February 7, 2011

Nine SoM postdoctoral fellows win prestigious awards

Nine Johns Hopkins University School of Medicine postdoctoral fellows recently were awarded fellowships. Rita Strack received one of 12 total Damon Runyon Cancer Research Foundation fellowships, and Bagrat Abazyan, Robert H. Cudmore, Mi-Hyeon Jang, Shinichi Kano, Sun-Hong Kim, Minae Niwa, Frederick Charles Nucifora Jr. and Emily G. Severance were among the 214 recipients of the NARSAD: The Brain and Behavior Research Fund Young Investigator fellowship.

The Damon Runyon Cancer Research Foundation, a nonprofit organization focused on supporting innovative early career researchers, encourages the nation’s most promising young scientists to pursue careers in cancer research by providing them with independent funding—$156,000 over three years—to work on innovative projects. Rita L. Strack, a postdoc in Molecular Biology and Genetics, is studying how cells ensure quality control during protein synthesis. The quality control process, called nonsense-mediated decay, is essential for cells to function properly; synthesizing defective proteins can lead to many types of cancer. This process may be a novel target for cancer diagnosis or therapeutics.

Since 1987, NARSAD: The Brain and Behavior Research Fund has awarded more than $274 million in 4,046 grants to 3,319 scientists around the world. Receiving up to $60,000 over two years, the fellowship recipients pursue brain and behavior research related to schizophrenia, depression, bipolar disorder, autism, ADHD and anxiety disorders, such as OCD and PTSD.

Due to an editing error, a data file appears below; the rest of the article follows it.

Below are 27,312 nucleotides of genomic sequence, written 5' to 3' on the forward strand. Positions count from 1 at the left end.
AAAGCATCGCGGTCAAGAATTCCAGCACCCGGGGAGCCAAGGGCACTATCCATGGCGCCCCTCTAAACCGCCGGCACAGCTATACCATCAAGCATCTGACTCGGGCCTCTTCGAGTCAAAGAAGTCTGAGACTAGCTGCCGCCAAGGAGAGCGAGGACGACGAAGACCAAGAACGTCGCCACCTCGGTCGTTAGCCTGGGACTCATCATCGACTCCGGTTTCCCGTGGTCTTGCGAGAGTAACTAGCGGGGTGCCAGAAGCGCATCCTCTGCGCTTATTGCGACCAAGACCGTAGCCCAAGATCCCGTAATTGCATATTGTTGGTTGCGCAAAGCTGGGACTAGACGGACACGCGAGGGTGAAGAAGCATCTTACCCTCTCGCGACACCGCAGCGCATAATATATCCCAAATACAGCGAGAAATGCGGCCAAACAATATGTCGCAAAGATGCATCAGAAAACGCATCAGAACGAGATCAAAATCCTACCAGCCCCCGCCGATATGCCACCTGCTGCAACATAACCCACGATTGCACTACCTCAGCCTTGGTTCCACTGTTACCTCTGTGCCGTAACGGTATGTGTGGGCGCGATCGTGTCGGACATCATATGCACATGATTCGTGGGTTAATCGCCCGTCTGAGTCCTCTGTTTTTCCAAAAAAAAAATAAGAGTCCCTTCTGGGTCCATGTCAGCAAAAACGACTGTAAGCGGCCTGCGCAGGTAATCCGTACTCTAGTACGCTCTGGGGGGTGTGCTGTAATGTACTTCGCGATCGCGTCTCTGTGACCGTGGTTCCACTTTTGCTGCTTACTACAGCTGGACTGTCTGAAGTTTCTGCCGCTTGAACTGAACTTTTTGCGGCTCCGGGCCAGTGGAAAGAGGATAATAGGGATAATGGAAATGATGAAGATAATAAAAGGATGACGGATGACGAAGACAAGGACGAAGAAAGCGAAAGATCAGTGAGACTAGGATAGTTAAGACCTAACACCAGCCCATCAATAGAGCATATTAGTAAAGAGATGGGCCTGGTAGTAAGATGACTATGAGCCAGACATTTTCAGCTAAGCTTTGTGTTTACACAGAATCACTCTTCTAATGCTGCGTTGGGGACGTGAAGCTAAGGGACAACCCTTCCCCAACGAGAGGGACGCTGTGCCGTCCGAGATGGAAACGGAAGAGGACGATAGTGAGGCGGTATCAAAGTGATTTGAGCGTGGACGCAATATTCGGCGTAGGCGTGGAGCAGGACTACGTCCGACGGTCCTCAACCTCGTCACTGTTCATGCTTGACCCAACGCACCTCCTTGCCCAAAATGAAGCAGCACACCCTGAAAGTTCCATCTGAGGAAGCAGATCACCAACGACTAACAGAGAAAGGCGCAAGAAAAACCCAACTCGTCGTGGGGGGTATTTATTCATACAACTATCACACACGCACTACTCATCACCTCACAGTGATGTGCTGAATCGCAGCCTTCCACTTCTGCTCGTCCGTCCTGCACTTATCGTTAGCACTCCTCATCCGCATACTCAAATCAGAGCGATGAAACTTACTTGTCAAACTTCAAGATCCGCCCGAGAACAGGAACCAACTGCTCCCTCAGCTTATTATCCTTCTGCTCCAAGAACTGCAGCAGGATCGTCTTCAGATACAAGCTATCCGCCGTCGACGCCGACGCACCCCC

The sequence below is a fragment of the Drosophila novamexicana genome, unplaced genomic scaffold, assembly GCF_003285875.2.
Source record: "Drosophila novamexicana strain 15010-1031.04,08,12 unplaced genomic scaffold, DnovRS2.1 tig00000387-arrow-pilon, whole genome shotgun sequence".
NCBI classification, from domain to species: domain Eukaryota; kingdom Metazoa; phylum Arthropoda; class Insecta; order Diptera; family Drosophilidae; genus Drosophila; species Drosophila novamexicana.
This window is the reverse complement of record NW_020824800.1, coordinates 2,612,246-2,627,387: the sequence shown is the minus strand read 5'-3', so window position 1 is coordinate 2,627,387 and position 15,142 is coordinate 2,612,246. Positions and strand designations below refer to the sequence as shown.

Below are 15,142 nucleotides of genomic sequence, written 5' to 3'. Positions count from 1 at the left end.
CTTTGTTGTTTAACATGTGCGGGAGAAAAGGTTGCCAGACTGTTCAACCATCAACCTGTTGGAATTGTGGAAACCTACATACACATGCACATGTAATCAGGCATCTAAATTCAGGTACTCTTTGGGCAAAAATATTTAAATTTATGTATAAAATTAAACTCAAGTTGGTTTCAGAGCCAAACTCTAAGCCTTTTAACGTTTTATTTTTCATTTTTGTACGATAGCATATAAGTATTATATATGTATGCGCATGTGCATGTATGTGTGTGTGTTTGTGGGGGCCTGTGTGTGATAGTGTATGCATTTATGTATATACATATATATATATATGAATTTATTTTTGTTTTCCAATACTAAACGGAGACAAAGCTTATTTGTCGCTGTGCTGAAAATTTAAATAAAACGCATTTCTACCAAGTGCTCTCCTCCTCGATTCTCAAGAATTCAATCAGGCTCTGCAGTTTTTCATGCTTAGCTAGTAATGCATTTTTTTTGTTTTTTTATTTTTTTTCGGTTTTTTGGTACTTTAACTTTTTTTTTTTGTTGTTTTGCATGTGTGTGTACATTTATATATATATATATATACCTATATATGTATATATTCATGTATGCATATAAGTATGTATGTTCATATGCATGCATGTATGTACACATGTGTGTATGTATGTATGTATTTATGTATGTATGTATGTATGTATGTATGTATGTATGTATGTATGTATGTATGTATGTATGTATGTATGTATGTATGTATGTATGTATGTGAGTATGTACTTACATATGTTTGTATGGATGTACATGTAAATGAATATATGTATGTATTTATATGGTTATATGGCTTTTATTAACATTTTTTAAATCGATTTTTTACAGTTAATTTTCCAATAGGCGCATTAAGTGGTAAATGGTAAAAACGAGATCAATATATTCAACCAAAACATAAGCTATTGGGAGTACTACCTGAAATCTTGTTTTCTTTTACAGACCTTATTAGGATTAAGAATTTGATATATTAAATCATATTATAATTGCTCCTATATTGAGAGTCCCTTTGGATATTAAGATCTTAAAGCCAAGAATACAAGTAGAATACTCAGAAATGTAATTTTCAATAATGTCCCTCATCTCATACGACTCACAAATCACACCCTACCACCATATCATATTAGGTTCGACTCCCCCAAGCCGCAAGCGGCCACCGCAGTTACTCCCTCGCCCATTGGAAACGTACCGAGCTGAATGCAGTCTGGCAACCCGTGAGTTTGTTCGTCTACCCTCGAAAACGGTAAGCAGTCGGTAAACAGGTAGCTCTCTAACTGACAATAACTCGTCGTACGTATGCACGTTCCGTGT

Robert H. Cudmore, a postdoctoral fellow in Neuroscience, is studying on the cellular level the effects of exercise as an alternative and complementary treatment for mood disorders. Minae Niwa, of Psychiatry and Behavioral Sciences, is studying how the immune system affects functioning of the dopamine neurotransmitter system to induce psychiatric disorders. Frederick Charles Nucifora Jr., an assistant professor of psychiatry, is exploring the role of a gene called neuronal PAS3 (NPAS3) in schizophrenia. Bagrat Abazyan, a fellow in Psychiatry and Behavioral Sciences, is generating a mouse model of a gene that when functioning abnormally in brain cells may contribute to symptoms of schizophrenia.

Mi-Hyeon Jang, a postdoctoral fellow in Neurology, is exploring how new cells are born in the hippocampal region of the brain and how this is affected by the so-called disrupted-in-schizophrenia-1 (DISC1) gene. Shinichi Kano, of Psychiatry and Behavioral Sciences, is investigating a mechanism through which altered glial cells and infection may work synergistically to contribute to schizophrenia. Sun-Hong Kim, a postdoctoral fellow in Psychiatry and Behavioral Sciences, is studying a new mediator of nitric oxide–regulated behaviors in relation to brain development disturbances implicated in schizophrenia. Emily G. Severance, a research associate in Pediatrics, is testing whether a breached gastrointestinal barrier contributes to symptoms of psychiatric disorders.